Understanding The Key Differences Between LSF and LSZH Cable Sheaths:
In the intricate realm of the electrical industry, safety remains an unwavering priority.
Amongst the many components that contribute to safety, cable sheaths play a crucial role in containing potential hazards during fire incidents.
Two essential terms commonly used amongst the electrical industry are “LSF” (Low Smoke and Fume) and “LSZH” (Low Smoke Zero Halogen).
While they may appear similar, it is crucial to understand the difference and purposes of each cable sheath material.
Securi-Flex® knows it’s important to understand the differences between the two materials. In this article, we’ll examine these differences more closely.
- Manufacturers produce LSF cables using a modified PVC compound that produces less HCL gas and smoke than regular PVC cables.
- LSF cables create between 15-22% of HCL gas and emit black smoke because of the presence of PVC.
- It is vital not to confuse LSF cables with LSZH cables, as LSF cables do contain halogen materials.
- They are often chosen as a cost alternative to LSZH, however they should not be confused with LSZH cables.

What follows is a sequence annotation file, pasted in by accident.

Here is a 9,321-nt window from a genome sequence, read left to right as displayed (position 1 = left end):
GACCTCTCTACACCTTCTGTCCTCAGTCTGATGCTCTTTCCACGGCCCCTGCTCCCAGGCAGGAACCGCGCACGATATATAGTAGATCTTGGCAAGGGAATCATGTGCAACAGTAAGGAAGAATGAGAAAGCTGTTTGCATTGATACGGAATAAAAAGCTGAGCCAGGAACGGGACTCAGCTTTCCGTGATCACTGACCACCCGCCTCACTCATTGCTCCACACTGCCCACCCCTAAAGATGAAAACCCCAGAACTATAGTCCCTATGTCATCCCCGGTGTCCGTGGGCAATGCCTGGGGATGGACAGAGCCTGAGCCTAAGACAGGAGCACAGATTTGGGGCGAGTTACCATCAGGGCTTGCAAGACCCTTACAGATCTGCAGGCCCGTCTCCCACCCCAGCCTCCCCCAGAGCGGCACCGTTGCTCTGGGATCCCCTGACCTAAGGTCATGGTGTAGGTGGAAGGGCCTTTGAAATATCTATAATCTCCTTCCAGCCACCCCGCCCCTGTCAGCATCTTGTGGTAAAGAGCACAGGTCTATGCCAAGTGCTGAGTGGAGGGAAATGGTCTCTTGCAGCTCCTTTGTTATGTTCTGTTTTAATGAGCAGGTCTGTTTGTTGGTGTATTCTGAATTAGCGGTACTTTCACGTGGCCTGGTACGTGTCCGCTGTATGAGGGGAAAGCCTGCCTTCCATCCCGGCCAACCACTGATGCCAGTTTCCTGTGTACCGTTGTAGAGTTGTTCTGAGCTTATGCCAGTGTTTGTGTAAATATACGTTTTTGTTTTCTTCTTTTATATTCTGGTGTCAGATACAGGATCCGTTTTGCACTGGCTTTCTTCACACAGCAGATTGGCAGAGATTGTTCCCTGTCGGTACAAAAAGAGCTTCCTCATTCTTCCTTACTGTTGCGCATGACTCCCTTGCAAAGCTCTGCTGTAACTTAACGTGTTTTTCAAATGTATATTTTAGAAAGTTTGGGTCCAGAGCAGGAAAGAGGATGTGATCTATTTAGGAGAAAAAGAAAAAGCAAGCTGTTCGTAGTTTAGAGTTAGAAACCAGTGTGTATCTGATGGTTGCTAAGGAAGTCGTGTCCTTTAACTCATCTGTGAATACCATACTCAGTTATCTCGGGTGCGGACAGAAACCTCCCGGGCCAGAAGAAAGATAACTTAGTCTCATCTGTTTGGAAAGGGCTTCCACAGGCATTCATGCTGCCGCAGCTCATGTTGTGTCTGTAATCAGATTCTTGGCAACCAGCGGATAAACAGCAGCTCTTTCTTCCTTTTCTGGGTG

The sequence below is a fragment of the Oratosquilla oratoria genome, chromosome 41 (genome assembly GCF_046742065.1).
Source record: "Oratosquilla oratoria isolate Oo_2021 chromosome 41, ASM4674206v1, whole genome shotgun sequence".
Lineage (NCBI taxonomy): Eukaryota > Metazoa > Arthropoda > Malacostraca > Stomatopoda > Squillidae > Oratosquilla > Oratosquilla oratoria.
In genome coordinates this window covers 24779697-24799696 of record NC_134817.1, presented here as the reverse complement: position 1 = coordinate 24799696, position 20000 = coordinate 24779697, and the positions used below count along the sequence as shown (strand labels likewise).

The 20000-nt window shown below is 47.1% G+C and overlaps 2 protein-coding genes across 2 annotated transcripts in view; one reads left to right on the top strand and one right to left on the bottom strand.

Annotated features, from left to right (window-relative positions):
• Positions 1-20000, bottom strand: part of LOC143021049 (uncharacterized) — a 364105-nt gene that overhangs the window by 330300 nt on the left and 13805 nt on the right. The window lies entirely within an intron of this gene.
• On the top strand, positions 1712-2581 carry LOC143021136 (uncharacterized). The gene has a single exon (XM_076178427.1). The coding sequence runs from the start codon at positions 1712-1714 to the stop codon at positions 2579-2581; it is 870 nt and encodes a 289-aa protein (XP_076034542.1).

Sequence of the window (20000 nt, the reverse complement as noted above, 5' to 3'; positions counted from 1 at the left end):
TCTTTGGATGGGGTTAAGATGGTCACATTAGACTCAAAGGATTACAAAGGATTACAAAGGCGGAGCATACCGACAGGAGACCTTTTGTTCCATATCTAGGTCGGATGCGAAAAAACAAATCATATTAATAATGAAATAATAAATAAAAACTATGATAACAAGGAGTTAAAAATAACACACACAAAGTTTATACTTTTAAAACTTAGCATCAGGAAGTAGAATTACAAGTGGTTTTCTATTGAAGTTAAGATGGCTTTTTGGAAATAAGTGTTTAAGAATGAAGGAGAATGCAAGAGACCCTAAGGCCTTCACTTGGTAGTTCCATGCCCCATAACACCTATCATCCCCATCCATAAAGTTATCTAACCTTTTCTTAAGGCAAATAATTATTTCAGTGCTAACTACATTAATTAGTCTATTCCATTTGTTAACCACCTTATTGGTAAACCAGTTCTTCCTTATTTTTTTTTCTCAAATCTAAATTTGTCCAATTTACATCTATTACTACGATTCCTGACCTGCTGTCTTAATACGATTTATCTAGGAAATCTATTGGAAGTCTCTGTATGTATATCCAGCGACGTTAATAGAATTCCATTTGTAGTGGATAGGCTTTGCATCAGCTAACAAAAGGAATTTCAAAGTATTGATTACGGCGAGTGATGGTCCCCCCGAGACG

- They are not recommended for use in public or commercial buildings, as well as poorly ventilated areas.
- LSZH cables are manufactured using halogen-free compounds.
- They are effective fire retardants while emitting less than 0.5% hydrogen chloride gas and smoke when burned.
- During a fire, LSZH cables produce small amounts of light grey smoke and HCL gas.
- The absence of PVC in LSZH cables ensures no harmful fumes or black smoke are emitted during the event of a fire.
- Ideal for public buildings such as airports, railway stations (London Underground), computer rooms, and data centres.
- Low smoke generation ensures evacuation routes and signage remain visible during emergencies.
Choosing the Right Cable:
The choice between LSF, and LSZH cables depends on the fire risk, flexibility needs, and safety considerations.
LSF cables offer a slight improvement over PVC cables but can still emit toxic gases and dense black smoke.
However, LSZH cables reduce emissions and experts recommend them for high-risk areas.
The CPR categorises cables by fire performance, however it doesn’t cover toxic fumes and smoke.
Installers must carefully choose cables appropriate for the specific fire risks in a building or application.
Understanding the differences between LSF and LSZH cables is vital for making informed decisions that prioritise safety in different scenarios.
While LSF cables can offer cost advantages, they may not be suitable for critical areas, where LSZH cables are strongly recommended to ensure a safer environment during the event of a fire.
Choosing the right cable can significantly contribute to enhancing overall fire safety and exposure.
If you have any questions that weren’t answered in this article, please do not hesitate to get in touch with our friendly team.
We’re always happy to help!